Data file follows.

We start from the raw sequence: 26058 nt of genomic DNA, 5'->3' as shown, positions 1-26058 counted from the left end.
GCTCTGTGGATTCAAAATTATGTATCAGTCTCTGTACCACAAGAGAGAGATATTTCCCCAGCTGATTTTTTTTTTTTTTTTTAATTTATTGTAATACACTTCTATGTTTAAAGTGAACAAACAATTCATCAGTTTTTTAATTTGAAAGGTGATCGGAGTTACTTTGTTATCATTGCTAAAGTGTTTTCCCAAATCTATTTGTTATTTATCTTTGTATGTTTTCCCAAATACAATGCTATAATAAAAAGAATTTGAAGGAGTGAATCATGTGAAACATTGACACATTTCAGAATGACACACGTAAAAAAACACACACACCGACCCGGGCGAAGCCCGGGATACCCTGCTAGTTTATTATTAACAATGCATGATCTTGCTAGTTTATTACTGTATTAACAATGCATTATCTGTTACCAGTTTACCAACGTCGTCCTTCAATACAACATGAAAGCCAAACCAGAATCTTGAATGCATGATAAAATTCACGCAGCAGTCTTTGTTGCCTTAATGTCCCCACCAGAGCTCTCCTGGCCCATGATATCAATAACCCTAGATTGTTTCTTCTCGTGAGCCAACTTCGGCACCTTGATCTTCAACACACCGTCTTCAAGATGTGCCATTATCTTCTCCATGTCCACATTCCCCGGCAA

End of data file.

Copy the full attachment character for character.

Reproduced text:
We start from the raw sequence: 26058 nt of genomic DNA, 5'->3' as shown, positions 1-26058 counted from the left end.
GCTCTGTGGATTCAAAATTATGTATCAGTCTCTGTACCACAAGAGAGAGATATTTCCCCAGCTGATTTTTTTTTTTTTTTTTAATTTATTGTAATACACTTCTATGTTTAAAGTGAACAAACAATTCATCAGTTTTTTAATTTGAAAGGTGATCGGAGTTACTTTGTTATCATTGCTAAAGTGTTTTCCCAAATCTATTTGTTATTTATCTTTGTATGTTTTCCCAAATACAATGCTATAATAAAAAGAATTTGAAGGAGTGAATCATGTGAAACATTGACACATTTCAGAATGACACACGTAAAAAAACACACACACCGACCCGGGCGAAGCCCGGGATACCCTGCTAGTTTATTATTAACAATGCATGATCTTGCTAGTTTATTACTGTATTAACAATGCATTATCTGTTACCAGTTTACCAACGTCGTCCTTCAATACAACATGAAAGCCAAACCAGAATCTTGAATGCATGATAAAATTCACGCAGCAGTCTTTGTTGCCTTAATGTCCCCACCAGAGCTCTCCTGGCCCATGATATCAATAACCCTAGATTGTTTCTTCTCGTGAGCCAACTTCGGCACCTTGATCTTCAACACACCGTCTTCAAGATGTGCCATTATCTTCTCCATGTCCACATTCCCCGGCAA